New Voices, New Rooms Kickoff: 'We Are Here'
"We Are Here" was the resounding theme of Monday's kickoff author breakfast at SIBA/NAIBA's virtual New Voices New Rooms event. The panel was moderated by Bunnie Hilliard, founder and owner of Brave + Kind Bookshop in Decatur, Ga.
The session took its name from Tami Charles's picture book We Are Here (Orchard/Scholastic, January 3), illustrated by Bryan Collier, their follow-up to All Because You Matter, which, Charles explained, she wrote for her son following George Floyd's murder and subsequent protests. Charles said that she and Collier are at work on a third picture book and, when all three spines line up, they will read: All Because You Matter/ We Are Here/ United Together.
Ambassador Andrew Young spoke of growing up in a neighborhood with an Italian grocer on one corner, an Irish pub on another and a Nazi headquarters on another corner. When Young, just four years old in 1936, asked his father who the Nazis were, his father explained they held racist ideas. "Racism is a sickness," he told the boy. "You don't get mad at people for being sick." That same year, Young's father took him to a segregated movie theater to see Jesse Owens win a gold medal in the Olympics in Berlin. That was the inspiration for his picture book written with his daughter Paula Young Shelton, Just Like Jesse Owens (Scholastic), illustrated by Gordon C. James.
"Don't get mad, get smart," Young's father told him. "My father's advice worked not just when I was four years old, but also as a 40-year-old [as President Carter's ambassador to the United Nations] in South Africa during apartheid, and while negotiating the Panama Canal treaty. The State Department wanted me to be afraid of them, but I befriended them." Paula Young Shelton added, "Young children need to know you can't let other people's opinion determine who you are."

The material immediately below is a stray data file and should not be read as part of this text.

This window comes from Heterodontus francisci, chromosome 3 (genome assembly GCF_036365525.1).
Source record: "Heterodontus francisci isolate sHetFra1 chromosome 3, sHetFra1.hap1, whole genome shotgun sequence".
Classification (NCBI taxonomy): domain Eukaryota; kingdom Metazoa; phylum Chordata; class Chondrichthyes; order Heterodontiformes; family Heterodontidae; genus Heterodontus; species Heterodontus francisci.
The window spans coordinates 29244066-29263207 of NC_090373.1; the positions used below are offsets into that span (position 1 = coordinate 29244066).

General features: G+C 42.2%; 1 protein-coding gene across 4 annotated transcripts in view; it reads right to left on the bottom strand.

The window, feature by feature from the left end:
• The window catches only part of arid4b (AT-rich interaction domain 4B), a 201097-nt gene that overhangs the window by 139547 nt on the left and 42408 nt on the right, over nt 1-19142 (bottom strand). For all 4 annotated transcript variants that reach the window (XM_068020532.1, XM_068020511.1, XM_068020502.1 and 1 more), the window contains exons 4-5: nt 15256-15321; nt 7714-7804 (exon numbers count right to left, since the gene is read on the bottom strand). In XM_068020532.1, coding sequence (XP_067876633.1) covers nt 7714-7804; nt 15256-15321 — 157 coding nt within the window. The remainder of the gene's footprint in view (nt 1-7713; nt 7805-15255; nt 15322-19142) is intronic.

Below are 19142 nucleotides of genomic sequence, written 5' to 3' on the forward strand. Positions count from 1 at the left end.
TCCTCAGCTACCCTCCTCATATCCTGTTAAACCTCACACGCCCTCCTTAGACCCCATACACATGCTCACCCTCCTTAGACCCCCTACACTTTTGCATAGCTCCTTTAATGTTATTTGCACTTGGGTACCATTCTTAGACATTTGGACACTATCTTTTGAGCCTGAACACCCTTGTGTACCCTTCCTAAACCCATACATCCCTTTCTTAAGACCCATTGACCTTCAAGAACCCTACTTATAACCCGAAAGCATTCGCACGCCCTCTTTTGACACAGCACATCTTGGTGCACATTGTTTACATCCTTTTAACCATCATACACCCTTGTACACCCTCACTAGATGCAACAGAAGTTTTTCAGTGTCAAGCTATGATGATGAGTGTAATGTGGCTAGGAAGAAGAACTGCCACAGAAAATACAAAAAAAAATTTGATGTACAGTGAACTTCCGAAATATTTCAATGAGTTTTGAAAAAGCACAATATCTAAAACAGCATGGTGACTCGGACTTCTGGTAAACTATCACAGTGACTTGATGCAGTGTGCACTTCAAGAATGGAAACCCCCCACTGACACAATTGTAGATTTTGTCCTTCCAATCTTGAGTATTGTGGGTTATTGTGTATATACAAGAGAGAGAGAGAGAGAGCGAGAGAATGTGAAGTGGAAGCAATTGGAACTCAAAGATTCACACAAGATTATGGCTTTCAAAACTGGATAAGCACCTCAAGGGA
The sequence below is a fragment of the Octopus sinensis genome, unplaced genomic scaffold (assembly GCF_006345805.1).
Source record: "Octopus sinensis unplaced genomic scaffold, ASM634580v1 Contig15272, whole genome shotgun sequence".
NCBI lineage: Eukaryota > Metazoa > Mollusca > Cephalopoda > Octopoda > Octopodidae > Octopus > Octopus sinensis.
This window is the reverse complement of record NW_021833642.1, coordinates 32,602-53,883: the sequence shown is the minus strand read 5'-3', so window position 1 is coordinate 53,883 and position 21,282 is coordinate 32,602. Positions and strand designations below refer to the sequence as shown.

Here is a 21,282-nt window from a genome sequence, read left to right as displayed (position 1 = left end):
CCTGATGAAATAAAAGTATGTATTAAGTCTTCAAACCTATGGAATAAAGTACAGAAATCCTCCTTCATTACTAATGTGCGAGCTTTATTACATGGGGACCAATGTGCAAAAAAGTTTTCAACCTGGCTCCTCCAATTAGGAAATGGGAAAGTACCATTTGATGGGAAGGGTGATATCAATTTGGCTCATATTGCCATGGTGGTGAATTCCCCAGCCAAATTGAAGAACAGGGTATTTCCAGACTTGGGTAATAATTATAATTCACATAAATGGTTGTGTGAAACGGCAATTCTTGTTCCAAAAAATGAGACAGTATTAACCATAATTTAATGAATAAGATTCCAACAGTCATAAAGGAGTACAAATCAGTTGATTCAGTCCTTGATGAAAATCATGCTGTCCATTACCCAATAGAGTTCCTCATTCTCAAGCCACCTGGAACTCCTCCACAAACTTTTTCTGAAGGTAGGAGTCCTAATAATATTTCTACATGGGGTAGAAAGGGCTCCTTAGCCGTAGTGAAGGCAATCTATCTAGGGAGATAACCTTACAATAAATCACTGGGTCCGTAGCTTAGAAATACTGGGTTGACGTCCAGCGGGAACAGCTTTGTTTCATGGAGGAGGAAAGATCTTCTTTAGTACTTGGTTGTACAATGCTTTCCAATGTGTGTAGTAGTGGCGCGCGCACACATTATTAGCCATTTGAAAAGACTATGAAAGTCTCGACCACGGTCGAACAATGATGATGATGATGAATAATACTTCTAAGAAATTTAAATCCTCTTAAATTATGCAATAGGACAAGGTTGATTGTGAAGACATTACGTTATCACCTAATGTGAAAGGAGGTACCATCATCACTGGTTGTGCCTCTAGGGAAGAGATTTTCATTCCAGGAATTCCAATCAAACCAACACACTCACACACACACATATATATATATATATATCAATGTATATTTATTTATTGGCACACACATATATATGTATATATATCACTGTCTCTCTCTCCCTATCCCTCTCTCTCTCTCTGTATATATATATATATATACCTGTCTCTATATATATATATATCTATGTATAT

"I'm not an author, I'm an organizer," said Linda Sarsour, who adapted her adult memoir (We Are Not Here to Be Bystanders, 37 Ink) for young readers as We're in This Together (Salaam Reads, Nov. 29). She identifies as a Muslim Palestinian woman and, as co-chair of the Women's March on Washington in 2017, led the largest single-day protest in history. Sarsour has received death threats as a result of her work, and an editor coaxed Sarsour into writing her memoir because, Sarsour realized, "If something were to happen to me, my story would still be here."
When Hilliard asked what age reader she's targeting, Sarsour answered, "Nine- 10- and 11-year-olds: they too can understand trauma, grief, pain. There are also moments of celebration and solidarity." Sarsour said children need to see things as they are yet also understand that together we can change things. She watched her eight-year-old daughter stand up and ask the New York City mayor, "Will you include Muslim holidays in the school calendar?" and Mayor Bill de Blasio did just that. Sarsour wants young people to know, "You are powerful because of who you are. I was you. I was told I should hide who I am. I'm still powerful, still organizing."
Like Sarsour, Maria Hinojosa was the child of immigrants and wanted to reach "the next generation" by adapting her adult memoir for young people. Hinojosa was moved to do so by an immigrant Latina girl she saw in McCallum, Tex., who was separated from her family. She begins her young people's edition, Once I Was You (Simon & Schuster, Aug. 30; a Spanish edition will follow in January), with that story. The author aims her book at a 10-year-old reader and modeled it on the young readers edition of Stamped by Jason Reynolds, adapted from Ibram X. Kendi's Stamped from the Beginning.
Hinojosa told Ambassador Young that she had grown up watching him and Dr. Martin Luther King, Jr., and that she had as a youth met Jesse Owens in Chicago, beautifully bringing the conversation full circle: "We see ourselves in each other but we also own our own power because that is what democracy is all about."--Jennifer M. Brown